Even though we cover a wide variety of different games here at Big Boss Battle, I’d say we cover fewer party games than we do other, heavier genres and thematic games. This is likely because my kids are too young for them, and the presence of kids in our house precludes us actually having parties. That said, I have managed to get What’s Missing to the table quite a few times, thanks to its accessibility across a wide range of players.
What’s Missing is essentially a drawing game like Telestrations, each player receives a pen and a flip up pad that features a cardboard “shield” as the front sheet, as well as a clear plastic page onto which the players will draw. The third and final page of each pad is simply a plain white piece of card.
Every round, the players will each draw a single card from one of three decks (easy, medium, hard) and then place it face up (secretly) beneath the clear plastic screen in their flip up pad. There are hundreds of cards in the box ranging from spiderwebs to cakes, and car tyres to shovels.
Using the cardboard sheet of their pad to shield their drawing from the other players, everyone then draws a picture around the card, to make a complete picture. For the birthday cake example, this might mean drawing a table, several children in party hats and even candles – but the image on the card must not be traced.
When all players but one are finished, a ten second countdown will be initiated, effectively forcing the end of the drawing phase in a timely manner. Now, every player removes their card from beneath the plastic and flips it over so that no one can see it. Now, each player (in turn) holds up their drawing and lets the others examine it, whilst asking “what’s missing from my drawing?”
If any player should successfully guess what was missing, then that player will score a point (tracked by claiming the drawer’s card.) If no player can guess what was missing, then the player who did the drawing loses a point (by discarding one of the cards they have won, if any). You can kind of set your own limits in What’s Missing, but in general, we play first to five cards wins.
Firstly, let’s talk about what I like about What’s Missing. Having played it with kids from three up to twelve, and from adults who have both a lot (me) and almost no gaming experience (my mum), I can say that What’s Missing is incredibly versatile. Even though they don’t really follow the rules or scoring, very young kids can be involved just through the drawing aspect of the game, whilst by five, kids are fully able to understand the concept. Older players, of course, understand the game and can become very creative with how they include the cards in drawings.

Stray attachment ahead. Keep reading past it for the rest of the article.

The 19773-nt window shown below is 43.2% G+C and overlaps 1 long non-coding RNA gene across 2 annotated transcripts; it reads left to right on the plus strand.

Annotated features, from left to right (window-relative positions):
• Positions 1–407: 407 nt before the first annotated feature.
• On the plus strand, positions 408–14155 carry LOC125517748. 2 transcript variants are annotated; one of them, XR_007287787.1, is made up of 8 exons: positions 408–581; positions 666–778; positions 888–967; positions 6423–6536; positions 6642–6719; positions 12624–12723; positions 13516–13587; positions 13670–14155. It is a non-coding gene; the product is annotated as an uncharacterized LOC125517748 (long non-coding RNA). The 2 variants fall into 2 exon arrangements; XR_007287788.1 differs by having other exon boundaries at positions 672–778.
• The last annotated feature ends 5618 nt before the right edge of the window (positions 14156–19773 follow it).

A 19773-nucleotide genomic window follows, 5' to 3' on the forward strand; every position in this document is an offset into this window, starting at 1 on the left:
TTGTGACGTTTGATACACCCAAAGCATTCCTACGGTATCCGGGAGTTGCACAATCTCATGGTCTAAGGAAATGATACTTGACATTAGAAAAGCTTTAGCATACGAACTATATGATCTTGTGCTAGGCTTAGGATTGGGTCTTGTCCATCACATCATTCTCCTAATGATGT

I also like that What’s Missing feels like quite an innovative idea, even though it is incredibly simple and straightforward in nature. The components are very basic, and everything just works as you would expect it to — good quality pens, completely reusable pads, loads and loads of cards. Getting setup is simple, as is teaching the idea — which can be done in less than five minutes.
On the downside, the biggest issue with What’s Missing is that some of the cards — regardless of difficulty level — can be tough to accommodate into pictures easily. This is certainly true for younger players, who (perhaps because I am soft) will often hand back four or five cards before agreeing that they can actually use one. Even for adults, there are some really tough cards to draw interesting pictures around.
Despite this one flaw, we’ve had an absolute hoot with What’s Missing since it arrived, and I’m struggling to think of a better game to play with my kids besides perhaps our family favourite, KingDomino. What’s Missing strikes the right note between fun and competitiveness and crucially, it accommodates players across the full age range, even if our youngest doesn’t play it “properly.”
What’s Missing is a party game that I can actually get behind, and with support for three to six players (of the ages I’ve mentioned) it has real range. What’s Missing isn’t perfect, and house rules like being able to mulligan cards may be necessary, but that won’t matter once you’re in the game. It offers a good few hours of solid fun for young or casual gamers, and it’s a great filler or warm up game for more dedicated hobby gamers. Overall, it’s a great addition to any collection.
You can find What’s Missing at 365Games, or via your friendly local game store.